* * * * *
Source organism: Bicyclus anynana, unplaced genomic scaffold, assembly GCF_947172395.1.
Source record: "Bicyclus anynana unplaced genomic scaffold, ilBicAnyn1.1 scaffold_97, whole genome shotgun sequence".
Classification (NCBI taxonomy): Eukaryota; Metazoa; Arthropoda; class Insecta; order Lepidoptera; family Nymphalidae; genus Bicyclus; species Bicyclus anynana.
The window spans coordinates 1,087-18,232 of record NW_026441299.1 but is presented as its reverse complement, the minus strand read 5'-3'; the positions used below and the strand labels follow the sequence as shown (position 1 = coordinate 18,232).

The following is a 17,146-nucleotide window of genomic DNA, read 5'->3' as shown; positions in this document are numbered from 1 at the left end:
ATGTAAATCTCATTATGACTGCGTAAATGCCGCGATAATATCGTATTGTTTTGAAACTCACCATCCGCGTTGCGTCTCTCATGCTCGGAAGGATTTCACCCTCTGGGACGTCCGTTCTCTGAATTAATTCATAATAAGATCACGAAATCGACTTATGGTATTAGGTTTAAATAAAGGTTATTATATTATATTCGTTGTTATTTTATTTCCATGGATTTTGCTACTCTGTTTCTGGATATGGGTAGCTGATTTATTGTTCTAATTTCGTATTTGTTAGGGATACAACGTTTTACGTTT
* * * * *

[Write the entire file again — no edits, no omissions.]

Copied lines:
Source organism: Bicyclus anynana, unplaced genomic scaffold, assembly GCF_947172395.1.
Source record: "Bicyclus anynana unplaced genomic scaffold, ilBicAnyn1.1 scaffold_97, whole genome shotgun sequence".
Classification (NCBI taxonomy): Eukaryota; Metazoa; Arthropoda; class Insecta; order Lepidoptera; family Nymphalidae; genus Bicyclus; species Bicyclus anynana.
The window spans coordinates 1,087-18,232 of record NW_026441299.1 but is presented as its reverse complement, the minus strand read 5'-3'; the positions used below and the strand labels follow the sequence as shown (position 1 = coordinate 18,232).

The following is a 17,146-nucleotide window of genomic DNA, read 5'->3' as shown; positions in this document are numbered from 1 at the left end:
ATGTAAATCTCATTATGACTGCGTAAATGCCGCGATAATATCGTATTGTTTTGAAACTCACCATCCGCGTTGCGTCTCTCATGCTCGGAAGGATTTCACCCTCTGGGACGTCCGTTCTCTGAATTAATTCATAATAAGATCACGAAATCGACTTATGGTATTAGGTTTAAATAAAGGTTATTATATTATATTCGTTGTTATTTTATTTCCATGGATTTTGCTACTCTGTTTCTGGATATGGGTAGCTGATTTATTGTTCTAATTTCGTATTTGTTAGGGATACAACGTTTTACGTTT